Creating Seamless Transitions in Challenging Tımes<p>“The best transition of care is when there is no transition at all.” James Lett, MD, coined this maxim many years ago, and it’s still the mantra of post-acute and long term care providers.<br></p><p><img src="/PublishingImages/Headshots/RajeevKumar.jpg" alt="Rajeev Kumar, MD" class="ms-rtePosition-1" style="margin&#58;5px;width&#58;145px;height&#58;186px;" />“Of course, sometimes transitions are necessary, so we need to focus on doing this as seamlessly as possible,” says Rajeev Kumar, MD, CMD, FACP, chief medical officer of Symbria in Warrenville, Ill. “Even though we are well into the third decade of meaningful EHR [electronic health record] use, we still have discordant records, and what happens in the hospital doesn’t always filter back to the nursing home, and vice versa.”</p><h2>Working Toward the Ideal Transition</h2><p>The Centers for Medicare and Medicaid Services (CMS) defines transitions of care as the movement of a patient from one setting of care to another. This setting may include hospitals, ambulatory care practices, ambulatory specialty care practices, long term care facilities, home health, and rehabilitation facilities. It involves care coordination that ensures accurate clinical information is available to support medical decisions by both patients and providers.<br></p><p>“An ideal transition is grounded in knowing who the patient is—their goals, wishes, needs, and support systems,” says Kathleen McCauley, PhD, RN, FAAN, FAHA, professor of cardiovascular nursing at the University of Pennsylvania School of Nursing. “And there have to be partnerships that happen between the person and their network and where they’re going in the continuum.”<br></p><p>McCauley refers to a study she was part of—a qualitative analysis of what patients and families feel on discharge&#58; “One thing that stood out was they often felt like they were out in the wilderness,” she says. “Good transitions anticipate what will be needed and help the patient and family prepare. You can’t do this in a 30-minute interview at the bedside. Everyone needs to work together, starting with identifying what’s important to the person and knowing what their goals are.” </p><h2>From Miscommunication to Connection</h2><p>Transitions have always been a challenge, plagued by miscommunication, lack of communication, and delays in communication. Value-based care initiatives have helped, suggests Kumar, “because no one wants to be penalized for high readmission rates or wasteful utilization.” This has motivated better communication between settings, but gaps still exist, he says, and while it may seem obvious that better communication is the answer, it’s easier said than done. <br></p><p>While EHRs have evolved over the years to improve communication, Kumar says, “Even today, we are facing challenges getting hospitals to understand what is happening in nursing homes. The hospitals and hospitalists are looking after their facilities’ interests and want to move COVID patients out sooner, but we need to protect our vulnerable residents, so we want patients tested first before they can enter our facilities.”<br></p><p>Nonetheless, some good has come out of the pandemic. Robert Choi, chief executive officer of Caraday Healthcare in Austin, Texas, says, “The pandemic revealed that hospital and skilled nursing facility partnerships are strong, and that nursing homes are seen as an essential part of the health care continuum. It also exposed opportunities for greater innovation, integration, and <a href="/Topics/Special-Features/Pages/Interoperability-Where-Do-We-Stand.aspx" target="_blank">interoperability</a>.”<br></p><p>Having a care management company or dedicated team to follow up on and track patients throughout the continuum can help promote seamless movement. “We formed our own home health and home-based care program to navigate patients from the hospital to the skilled nursing facility to home,” Choi says. “We also have strong partnerships with physician groups through the continuum of care who are essential across these transitions.” <br></p><p>Choi says his company has focused its internal analysis, research, and development of systems and processes with the goal of facilitating a safe discharge home. “We are building integrations and working with our health care partners and physicians to ensure we aren’t beholden to 17-plus different communication platforms and software subscriptions,” he says.<br></p><p>Despite these kinds of advances, data exchange continues to be a challenge. “We always strive to keep open lines of communication and provide real-time information,” Kumar says. “And we continue to highlight the challenges related to EHRs and the importance of nursing homes having access to real-time data. In particular, real-time medication reconciliation is crucial.”</p><h2>Warm Handoffs Are Hot</h2><p>Warm handoffs have always been shown to be effective, Kumar notes. Communication is important, but sometimes a lack of time gets in the way. “However, a quick text or a two-minute phone call can be a tremendous help when a patient is being transferred,” he says. “In fact, it goes a long way to help the physician and care team understand what is happening with that patient. It’s important to put some time and effort into it.” <br></p><p>Kumar says that it is also essential to have a protocol for “mandatory warm handoffs.” One option is to have a dedicated liaison who can talk to families, patients, and providers when patients leave or come back to the facility. That can go a long way toward ensuring patient safety, he says.<br></p><p>“It would be helpful to have nurse practitioners onsite who are trained in transitions of care and who can be contacted if a patient experiences an acute change,” McCauley adds. “They can focus on putting the pieces together and keeping patients out of trouble and, whenever possible, out of the hospital.”<br></p><p>It helps to have a good rapport with hospitalists so that patient transfers aren’t the only time providers initiate communication. “Periodically I go to their meetings, and sometimes they ask me to do educational presentations,” Kumar says. “For instance, I’ve talked about the Beers list and medications that should be prescribed carefully, particularly in frail, older patients.”<br></p><p>It also can help, McCauley suggests, to have tip sheets or checklists to address problems the patient is likely to experience, such as constipation or ambulation challenges. This can help prevent surprises and issues that can fall through the cracks after a transition. <br></p><p>Telemedicine helped enable virtual communication during the pandemic. However, Choi notes, “As a veteran of telemedicine and virtual care, I am the largest supporter of digital health. However, a telemedicine visit doesn’t solve the need for more information sharing and care coordination. There is a lot of communication and interactions among multiple parties that need to happen. There also are processes that need to be designed and implemented between health care ecosystem partners.”</p><h2>Education Makes a Difference</h2><p>“The tool I’ve found to be most useful is education,” Kumar says. “People want to do the right thing, but there is a lot of misinformation, doubts, and questions. Having something like a one-on-one dialogue or a webinar to ensure everyone has consistent, up-to-date information helps.” <br></p><p>The need for education isn’t limited to providers and staff. “Sometimes families or patients misunderstand what they are told, and by the time they come to us, they can have a lot of misconceptions,” he says. “First we need to sit down and find out where they’re coming from and what happened. It’s all about transparency, honesty, and humility.”<br></p><p>Family communication and education also need to involve what the patient will need on returning home and what that involves, McCauley says. “We don’t have a system designed to meet the needs of elders when they go home. We expect family members to deliver care that would be challenging for a trained nurse, and the patient is stuck in the middle.”<br></p><p>Strong partnerships and consistent, ongoing communication between nursing homes and their primary care provider are key to ensuring no one feels that they’re in the wilderness or being asked to provide care that is beyond their skill and knowledge levels.<br></p><p>Most people are open to communication “if you take a blame-free approach and not point fingers,” Kumar says. “If there is a problem at the other end, we need to be able to talk about it, and we expect them to tell us if we could have done something better or different.” It is essential to espouse patient-safety culture with a focus on brainstorming for success instead of placing blame or making excuses. “We need to prioritize patient-safety culture to enable everyone to perform at their best,” he says. </p><h2>The Road Home</h2><p>“In our research, the most common goal patients have is to go home, live and function in their house, and not be a burden,” McCauley says. “That’s a phenomenal goal, but first you have to be safe, be able to make or get meals, take medications safely, and so on. You have to participate in physical therapy to get stronger and have the stamina to care for yourself and not deteriorate.<br></p><p>“Using goals as a driver is a way to get people motivated and help them appreciate small successes in physical therapy. “ <br></p><p>To identify these goals, it is essential to give patients and families, including family members who know the patients and their history, a place at the table and really listen to their goals and expectations. It’s important to realize they may have unrealistic expectations.<br></p><p>To help them focus on what they can do and to set realistic expectations, “We need to find out what gives them joy and what quality of life means to them,” McCauley says. “Start with what’s important to the patient, and then you can put a plan into place that includes good symptom management.”</p><h2>When Readmissions Happen</h2><p>It’s imperative to look at each readmission and understand what happened, Kumar says. “We do a root-cause analysis of every hospitalization—what happened, what caused it, and if/how it was avoidable.”<br>McCauley says that while it’s essential to prevent avoidable readmission, there are times when it’s appropriate to send a patient out.<br></p><p>“An urgent visit with the physician is better than an ER [emergency room] visit, and an ER visit is better than a hospitalization. But we need partnerships between nursing homes and the hospital to plan, communicate, and determine when a transfer is essential and what it will take to ensure a smooth transition.”<br></p><p>Putting all the pieces in place to ensure smooth transitions of care is easier than it used to be because value-based care principles and technology are available. However, transitions aren’t yet as smooth as they can be. Everyone has been stretched, but there will be greater opportunities to improve care transitions as the entire health care industry gains bandwidth. Then, all the lessons learned will present ways and means to re-evaluate and re-engineer gaps in care and communication. <br></p><p>Read More&#58; <a href="/Topics/Special-Features/Pages/Make-Advance-Directives-Mobile.aspx">Make Advance Directives Mobile</a></p><p><em>Joanne Kaldy is a freelance writer and communications consultant based in Harrisburg, Pa.​</em></p>2021-10-01T04:00:00Z<img alt="" src="/Topics/Special-Features/PublishingImages/2021/1021/1021_CF1.jpg" style="BORDER&#58;0px solid;" />Culture Change;QualityJoanne KaldyCare coordination between nursing homes and hospitals is critical to ensure a timely exchange of clinical information.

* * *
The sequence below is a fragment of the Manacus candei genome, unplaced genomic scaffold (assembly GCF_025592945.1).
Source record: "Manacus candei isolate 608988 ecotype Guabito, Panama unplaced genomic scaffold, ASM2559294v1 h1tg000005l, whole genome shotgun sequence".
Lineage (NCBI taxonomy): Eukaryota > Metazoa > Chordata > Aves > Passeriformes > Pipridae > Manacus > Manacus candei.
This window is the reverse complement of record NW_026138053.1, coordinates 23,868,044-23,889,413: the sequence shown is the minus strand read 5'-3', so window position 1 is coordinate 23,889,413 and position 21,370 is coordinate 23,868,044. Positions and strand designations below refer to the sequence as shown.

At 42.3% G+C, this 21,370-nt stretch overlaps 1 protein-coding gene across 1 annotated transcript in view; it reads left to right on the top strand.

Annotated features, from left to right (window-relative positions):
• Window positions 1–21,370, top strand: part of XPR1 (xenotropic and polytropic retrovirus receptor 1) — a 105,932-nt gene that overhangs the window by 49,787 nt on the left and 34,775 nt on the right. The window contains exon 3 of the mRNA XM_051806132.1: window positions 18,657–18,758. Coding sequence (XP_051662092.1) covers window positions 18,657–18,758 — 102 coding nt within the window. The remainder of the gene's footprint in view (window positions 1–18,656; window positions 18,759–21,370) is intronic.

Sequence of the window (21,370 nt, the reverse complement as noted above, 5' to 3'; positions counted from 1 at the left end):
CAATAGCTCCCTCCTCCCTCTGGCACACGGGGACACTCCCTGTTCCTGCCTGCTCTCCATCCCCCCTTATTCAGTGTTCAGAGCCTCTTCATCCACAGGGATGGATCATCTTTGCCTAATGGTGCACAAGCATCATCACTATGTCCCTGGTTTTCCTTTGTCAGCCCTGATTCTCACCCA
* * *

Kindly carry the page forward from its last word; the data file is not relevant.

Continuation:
Becoming a Proactive Provider in a Value-based World<p>​What do accountable care organizations (ACOs), hospitals, and health systems participating in value-based payment models (such as the Bundled Payment Care Improvement Advanced) look for when referring patients to a post-acute care (PAC) facility? They want a reliable partner who not only shares their goals of well-coordinated care, improved patient outcomes, and reduced costs but also delivers with proven results.&#160; </p><p>It’s no secret that post-acute providers, especially skilled nursing facilities (SNFs), are facing more challenges than ever before. The steady decline in occupancy and critical staffing shortages were exacerbated by the pandemic. According to the NIC MAP Data Service, SNF census hit an all-time low last December, and while the numbers are stabilizing, occupancy is down 13 percent from pre-COVID levels.<br></p><p>Recruiting and retaining quality physicians, nurses, and certified nurse assistants post-COVID will only get tougher with nursing homes in almost every state reporting significant staffing limitations. These issues, compounded with the actual cost of fighting the pandemic, further escalate rising operational expenses. <br></p><p>Yet, as value-based care models (VBC) continue to evolve, ACOs, hospitals, and other payers expect their post-acute network partners to improve the quality of care and deliver better clinical and financial outcomes. This puts SNFs under even more scrutiny in their efforts to gain referrals, operate efficiently, and retain staff. </p><p>To remain an essential provider in the market and earn steady hospital referrals, SNFs must adopt a value-based care mindset across the entire organization. Technology is one of the keys to this VBC transformation—in the form of data analytics. By using meaningful data to better manage patient care, SNFs can become a stronger partner for their residents, referral sources, payers, and the communities they serve. <br></p><h3>Moving the needle on key performance metrics using live data </h3><p>In order to perform well under bundled and other VBC payment models, ACOs and hospitals are inherently tied to their post-acute facilities’ ability to improve patient outcomes—namely readmission rates and length of stay. That’s why these entities are turning to their high-performing network partners to improve the patient experience and maximize potential savings. <br></p><p>And because acute care providers are responsible for managing patients during the post-acute stay, they are targeting the costliest line item—skilled nursing facilities—to reduce costs. As reported in the MedPAC July 2020 Data Book, skilled nursing alone accounts for almost half of Medicare fee for service post-acute hospital expenditures, thus representing a prime target for payers to reduce total health care dollars. &#160;</p><h3>There’s a real opportunity for SNFs too. <br></h3><p>Many SNFs have a massive amount of patient and facility data readily available in their electronic health record (EHR) that—when gathered and analyzed in real-time—can reveal meaningful information and help move the needle on key performance measures. They just need the right software to use it to their advantage. <br></p><p>By using data analytics to leverage EHR data, post-acute facilities gain valuable insights that empower care teams to make more informed clinical decisions. Equipped with actionable patient and facility-level data, SNFs can improve coordination efforts among transitioning providers and shorten patient stays. <br></p><p>For example, care teams can proactively identify and stratify residents at high risk for readmissions, particularly during the first 72 hours of transition to the SNF when they are most vulnerable. With timely, evidence-based, and actionable alerts, the care team can treat them in the facility before the patient’s status worsens. <br></p><p>And with the right data, SNFs can establish clinical pathways to reduce variability in the way conditions are treated. By using interventional analytics to understand how the patient is doing in the moment compared to an established clinical baseline of when they arrived, clinicians can intervene in a more timely fashion to mitigate the risk of decline and need for hospitalization. With a better clinical line of sight based on live data, SNFs can also reduce length of stay by making even more informed decisions on when the resident would be safe to transition back to the community. </p><h3>Proving value as an ideal PAC partner</h3><p>Aging adults entering nursing homes and assisted living are sicker and frailer than ever before, which makes the PAC facilities that care for them an increasingly vital component of the health care continuum. <br></p><p>Simply relying on claims or the Minimum Data Set (MDS) to inform patient care is no longer an option; instead, staff need immediate access to actionable information at the point of care. The typical SNF EHR is so fragmented, finding the “must have” clinical information is like searching for a needle in a haystack. <br></p><p>Clinicians need live, continuous data analysis that helps keep the entire team well-informed on the highest risk patients based on their status today and not based on their most recent claims or their latest MDS, often weeks to months old. With actionable data that helps care teams assess and prioritize patient needs in real time, staff can target specific at-risk residents on rounds while offering a brief greeting to others. <br></p><p>To see the big picture—and prove their value as a preferred network provider—SNFs also need dashboards and reports based on information as recent as the day the data is entered into the EHR instead of pulling data from the MDS that may be three months old.<br></p><p>And SNFs need to share that data with their health care partners. Data transparency and interoperability allows all providers invested in patient care to monitor clinical status along the care continuum and drive collaboration when needed. &#160;<br></p><p>With interventional analytics software that assesses live patient EHR data 24/7/365, SNFs can better coordinate with their referral partners to effectively transition patients between care settings, shorten length of stay, and keep residents out of the hospital, ensuring patients return to their homes safely. <br></p><p>Do you have the right technology in place to effectively coordinate care, improve patient outcomes, and reduce costs so that you can get the referrals you measurably deserve? <br><br><em>As chief medical officer, <strong>Steven Stein, MD,</strong> draws upon his vast knowledge of both the post-acute and payer markets to guide the clinical advancements of Real Time Medical Systems’ Interventional Analytics platform for post-acute providers, health systems, accountable care organizations, physician groups, and managed care organizations. Stein served on the White House Council on Aging for both the Clinton and Obama administrations. Stein is board-certified in internal medicine and geriatrics.</em></p>2021-08-04T04:00:00Z<img alt="" src="/Topics/Special-Features/PublishingImages/2021/SteveStein.jpg" style="BORDER&#58;0px solid;" />QualitySteven Stein, MDWhat do ACOs, hospitals, and health systems participating in value-based payment models look for when referring patients to a post-acute care facility?